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Edward L. Pierce, Memoir and letters of Charles Sumner: volume 1, Chapter 9: going to Europe.—December, 1837.—Age, 26. (search)
turn in the steamboat. No ladies are aboard. Your father was kind enough to come to the wharf and see me off. I have said farewell to you and all my friends; you know how my heart yearns to them all. Let them know that while I was leaving my native land I thought of them. I have them all before me; and my eyes are moist while I think of them. I cannot help it,—albeit unused to the melting mood. Again, Farewell, Charles Sumner. To his brother George. On board packet Albany, Friday, Dec. 8. my dear George,—I have longed for a moment to write you, and seize the few moments before the steamboat will leave. We are under tow: but a smart breeze promises soon to relieve the steamer and bear us swiftly to the Atlantic. And now, at parting, bear with a brother's advice. You have talents and acquirements which are remarkable, and which with well-directed application will carry you to any reasonable point of human distinction. Follow commerce in a liberal and scientific spir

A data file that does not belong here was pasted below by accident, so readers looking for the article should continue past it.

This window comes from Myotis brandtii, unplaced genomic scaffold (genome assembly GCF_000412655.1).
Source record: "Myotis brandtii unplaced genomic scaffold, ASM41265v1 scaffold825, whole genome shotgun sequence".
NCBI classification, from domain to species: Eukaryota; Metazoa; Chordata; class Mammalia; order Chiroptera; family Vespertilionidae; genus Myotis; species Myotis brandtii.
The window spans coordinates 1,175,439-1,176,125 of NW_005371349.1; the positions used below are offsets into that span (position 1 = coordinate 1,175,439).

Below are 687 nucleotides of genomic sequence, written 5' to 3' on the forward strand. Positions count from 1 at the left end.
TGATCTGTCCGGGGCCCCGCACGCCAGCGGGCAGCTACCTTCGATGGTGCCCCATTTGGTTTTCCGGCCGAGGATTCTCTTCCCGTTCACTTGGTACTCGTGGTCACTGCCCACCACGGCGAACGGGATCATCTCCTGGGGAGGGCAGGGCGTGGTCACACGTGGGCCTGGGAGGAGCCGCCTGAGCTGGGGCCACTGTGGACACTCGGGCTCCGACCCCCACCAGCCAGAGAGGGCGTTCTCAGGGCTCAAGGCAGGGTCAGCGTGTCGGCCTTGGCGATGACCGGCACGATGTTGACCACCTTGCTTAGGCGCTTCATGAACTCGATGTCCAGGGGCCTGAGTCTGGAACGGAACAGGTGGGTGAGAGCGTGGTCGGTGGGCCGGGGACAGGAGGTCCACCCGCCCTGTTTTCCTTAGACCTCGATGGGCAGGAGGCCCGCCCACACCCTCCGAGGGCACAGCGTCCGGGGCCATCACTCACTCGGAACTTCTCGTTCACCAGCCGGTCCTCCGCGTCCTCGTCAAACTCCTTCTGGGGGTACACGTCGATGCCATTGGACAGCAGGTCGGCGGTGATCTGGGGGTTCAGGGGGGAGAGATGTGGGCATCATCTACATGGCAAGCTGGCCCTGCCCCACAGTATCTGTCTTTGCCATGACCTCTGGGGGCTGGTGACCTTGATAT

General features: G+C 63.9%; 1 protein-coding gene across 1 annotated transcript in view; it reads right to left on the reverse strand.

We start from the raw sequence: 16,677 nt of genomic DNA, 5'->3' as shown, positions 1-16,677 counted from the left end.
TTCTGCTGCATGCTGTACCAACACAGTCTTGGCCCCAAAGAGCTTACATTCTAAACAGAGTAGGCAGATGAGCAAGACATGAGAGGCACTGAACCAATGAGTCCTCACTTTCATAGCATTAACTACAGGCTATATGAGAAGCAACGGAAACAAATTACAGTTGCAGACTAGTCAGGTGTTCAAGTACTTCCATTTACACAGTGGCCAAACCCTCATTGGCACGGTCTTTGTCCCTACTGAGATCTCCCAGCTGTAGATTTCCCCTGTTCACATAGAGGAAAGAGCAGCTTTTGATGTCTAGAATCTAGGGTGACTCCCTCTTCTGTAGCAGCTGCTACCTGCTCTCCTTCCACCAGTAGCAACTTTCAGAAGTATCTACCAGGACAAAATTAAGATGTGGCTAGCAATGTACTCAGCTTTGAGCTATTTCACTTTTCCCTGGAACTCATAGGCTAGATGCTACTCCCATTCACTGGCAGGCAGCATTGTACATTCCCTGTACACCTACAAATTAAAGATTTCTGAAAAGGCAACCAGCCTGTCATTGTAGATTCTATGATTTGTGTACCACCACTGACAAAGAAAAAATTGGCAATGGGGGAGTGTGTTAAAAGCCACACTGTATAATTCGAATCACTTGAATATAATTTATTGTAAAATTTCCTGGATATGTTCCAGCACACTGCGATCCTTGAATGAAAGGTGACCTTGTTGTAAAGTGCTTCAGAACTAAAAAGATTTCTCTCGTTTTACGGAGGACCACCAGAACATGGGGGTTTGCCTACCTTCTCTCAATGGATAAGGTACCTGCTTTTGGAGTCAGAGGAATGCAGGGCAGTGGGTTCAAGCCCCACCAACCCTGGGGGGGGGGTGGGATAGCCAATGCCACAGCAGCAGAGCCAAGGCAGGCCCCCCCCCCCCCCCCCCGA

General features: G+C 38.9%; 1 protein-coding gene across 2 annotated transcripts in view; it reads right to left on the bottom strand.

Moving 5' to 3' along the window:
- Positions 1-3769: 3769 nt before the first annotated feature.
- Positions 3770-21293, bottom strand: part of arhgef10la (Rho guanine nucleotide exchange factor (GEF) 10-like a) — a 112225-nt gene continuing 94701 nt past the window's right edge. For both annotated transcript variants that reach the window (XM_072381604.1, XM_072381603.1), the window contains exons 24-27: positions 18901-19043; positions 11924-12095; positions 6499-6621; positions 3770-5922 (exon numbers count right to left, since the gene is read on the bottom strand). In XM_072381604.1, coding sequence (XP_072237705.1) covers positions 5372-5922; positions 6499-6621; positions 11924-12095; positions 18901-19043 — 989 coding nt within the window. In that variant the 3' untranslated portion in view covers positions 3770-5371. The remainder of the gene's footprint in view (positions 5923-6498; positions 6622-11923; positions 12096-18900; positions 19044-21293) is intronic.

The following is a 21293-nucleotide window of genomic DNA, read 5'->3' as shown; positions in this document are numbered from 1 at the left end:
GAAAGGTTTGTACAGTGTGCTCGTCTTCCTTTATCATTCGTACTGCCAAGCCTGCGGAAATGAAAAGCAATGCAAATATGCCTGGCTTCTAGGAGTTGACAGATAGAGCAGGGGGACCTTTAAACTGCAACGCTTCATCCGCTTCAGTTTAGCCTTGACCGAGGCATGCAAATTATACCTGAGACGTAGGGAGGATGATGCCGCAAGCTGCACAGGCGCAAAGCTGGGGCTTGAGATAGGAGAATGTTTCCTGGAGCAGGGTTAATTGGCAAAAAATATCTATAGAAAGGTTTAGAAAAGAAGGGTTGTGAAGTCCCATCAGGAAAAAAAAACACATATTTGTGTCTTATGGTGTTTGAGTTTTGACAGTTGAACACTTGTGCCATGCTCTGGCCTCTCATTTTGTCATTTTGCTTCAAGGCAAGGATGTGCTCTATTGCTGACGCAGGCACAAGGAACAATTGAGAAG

Edward L. Pierce, Memoir and letters of Charles Sumner: volume 1, Chapter 10: the voyage and Arrival.—December, 1837, to January, 1838— age, 26-27. (search)
the immoralities of the Old World, manners untouched by its affectations, and a willingness to resume my labors with an unabated determination to devote myself faithfully to the duties of an American! Such were the thoughts which passed through my mind during the last night before sailing, while I was tracing the hasty lines which were to go to some of my friends. The letters were written; and late at night, or rather near morning, I went to bed. The Albany left the wharf about noon, Dec. 8, and, while she was being towed by a steamer down the harbor, Sumner wrote letters to Judge Story, Hillard, and his brother George. A fresh breeze then took the vessel gayly along, and the spires of the city soon faded from view. He remained on deck, enjoying the splendid sight of the ship bending to the wind, and keeping his eyes on the receding shore, hill after hill and point after point, till all, except the Jersey headlands, that met the most searching gaze was the blue line which mar